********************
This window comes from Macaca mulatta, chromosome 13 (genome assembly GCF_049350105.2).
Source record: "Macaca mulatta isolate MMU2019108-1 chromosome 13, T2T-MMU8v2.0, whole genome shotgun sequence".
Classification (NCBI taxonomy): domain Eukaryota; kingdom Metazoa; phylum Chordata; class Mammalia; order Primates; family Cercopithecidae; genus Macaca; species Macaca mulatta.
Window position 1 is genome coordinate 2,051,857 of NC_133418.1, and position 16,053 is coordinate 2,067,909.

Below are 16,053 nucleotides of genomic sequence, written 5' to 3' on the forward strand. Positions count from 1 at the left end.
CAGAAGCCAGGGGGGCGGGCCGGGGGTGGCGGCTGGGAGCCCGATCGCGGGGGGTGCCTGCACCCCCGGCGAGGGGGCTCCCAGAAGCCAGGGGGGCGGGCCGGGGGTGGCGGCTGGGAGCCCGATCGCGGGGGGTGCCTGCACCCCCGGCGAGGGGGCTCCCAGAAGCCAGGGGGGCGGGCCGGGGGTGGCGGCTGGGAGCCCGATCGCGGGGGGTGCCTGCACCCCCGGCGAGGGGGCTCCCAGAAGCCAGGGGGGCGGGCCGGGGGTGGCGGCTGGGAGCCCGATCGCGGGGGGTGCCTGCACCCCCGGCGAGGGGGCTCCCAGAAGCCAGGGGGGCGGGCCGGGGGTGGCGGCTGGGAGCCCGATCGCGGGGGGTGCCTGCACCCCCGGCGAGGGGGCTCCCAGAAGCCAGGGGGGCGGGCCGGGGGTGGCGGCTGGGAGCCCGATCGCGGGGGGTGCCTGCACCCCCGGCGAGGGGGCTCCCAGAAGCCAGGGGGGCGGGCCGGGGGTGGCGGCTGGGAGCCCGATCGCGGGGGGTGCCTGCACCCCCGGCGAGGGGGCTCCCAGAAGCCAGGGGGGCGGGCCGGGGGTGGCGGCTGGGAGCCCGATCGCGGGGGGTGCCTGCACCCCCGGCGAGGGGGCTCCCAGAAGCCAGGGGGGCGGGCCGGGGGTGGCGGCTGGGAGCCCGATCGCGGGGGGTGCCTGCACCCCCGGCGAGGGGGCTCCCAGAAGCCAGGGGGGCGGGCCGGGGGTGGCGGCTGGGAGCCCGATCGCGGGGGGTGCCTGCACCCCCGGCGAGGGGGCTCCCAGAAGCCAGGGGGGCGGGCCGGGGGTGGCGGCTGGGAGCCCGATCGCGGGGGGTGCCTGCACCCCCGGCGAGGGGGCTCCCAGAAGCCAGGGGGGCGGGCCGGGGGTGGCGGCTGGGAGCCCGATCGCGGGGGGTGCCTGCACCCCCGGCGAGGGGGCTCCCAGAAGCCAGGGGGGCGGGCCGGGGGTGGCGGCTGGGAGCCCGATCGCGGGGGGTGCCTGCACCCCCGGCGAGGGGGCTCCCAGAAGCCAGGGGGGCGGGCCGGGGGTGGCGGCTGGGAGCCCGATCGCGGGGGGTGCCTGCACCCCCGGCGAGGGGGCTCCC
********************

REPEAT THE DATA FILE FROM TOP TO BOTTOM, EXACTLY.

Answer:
This window comes from Macaca mulatta, chromosome 13 (genome assembly GCF_049350105.2).
Source record: "Macaca mulatta isolate MMU2019108-1 chromosome 13, T2T-MMU8v2.0, whole genome shotgun sequence".
Classification (NCBI taxonomy): domain Eukaryota; kingdom Metazoa; phylum Chordata; class Mammalia; order Primates; family Cercopithecidae; genus Macaca; species Macaca mulatta.
Window position 1 is genome coordinate 2,051,857 of NC_133418.1, and position 16,053 is coordinate 2,067,909.

Below are 16,053 nucleotides of genomic sequence, written 5' to 3' on the forward strand. Positions count from 1 at the left end.
CAGAAGCCAGGGGGGCGGGCCGGGGGTGGCGGCTGGGAGCCCGATCGCGGGGGGTGCCTGCACCCCCGGCGAGGGGGCTCCCAGAAGCCAGGGGGGCGGGCCGGGGGTGGCGGCTGGGAGCCCGATCGCGGGGGGTGCCTGCACCCCCGGCGAGGGGGCTCCCAGAAGCCAGGGGGGCGGGCCGGGGGTGGCGGCTGGGAGCCCGATCGCGGGGGGTGCCTGCACCCCCGGCGAGGGGGCTCCCAGAAGCCAGGGGGGCGGGCCGGGGGTGGCGGCTGGGAGCCCGATCGCGGGGGGTGCCTGCACCCCCGGCGAGGGGGCTCCCAGAAGCCAGGGGGGCGGGCCGGGGGTGGCGGCTGGGAGCCCGATCGCGGGGGGTGCCTGCACCCCCGGCGAGGGGGCTCCCAGAAGCCAGGGGGGCGGGCCGGGGGTGGCGGCTGGGAGCCCGATCGCGGGGGGTGCCTGCACCCCCGGCGAGGGGGCTCCCAGAAGCCAGGGGGGCGGGCCGGGGGTGGCGGCTGGGAGCCCGATCGCGGGGGGTGCCTGCACCCCCGGCGAGGGGGCTCCCAGAAGCCAGGGGGGCGGGCCGGGGGTGGCGGCTGGGAGCCCGATCGCGGGGGGTGCCTGCACCCCCGGCGAGGGGGCTCCCAGAAGCCAGGGGGGCGGGCCGGGGGTGGCGGCTGGGAGCCCGATCGCGGGGGGTGCCTGCACCCCCGGCGAGGGGGCTCCCAGAAGCCAGGGGGGCGGGCCGGGGGTGGCGGCTGGGAGCCCGATCGCGGGGGGTGCCTGCACCCCCGGCGAGGGGGCTCCCAGAAGCCAGGGGGGCGGGCCGGGGGTGGCGGCTGGGAGCCCGATCGCGGGGGGTGCCTGCACCCCCGGCGAGGGGGCTCCCAGAAGCCAGGGGGGCGGGCCGGGGGTGGCGGCTGGGAGCCCGATCGCGGGGGGTGCCTGCACCCCCGGCGAGGGGGCTCCCAGAAGCCAGGGGGGCGGGCCGGGGGTGGCGGCTGGGAGCCCGATCGCGGGGGGTGCCTGCACCCCCGGCGAGGGGGCTCCCAGAAGCCAGGGGGGCGGGCCGGGGGTGGCGGCTGGGAGCCCGATCGCGGGGGGTGCCTGCACCCCCGGCGAGGGGGCTCCC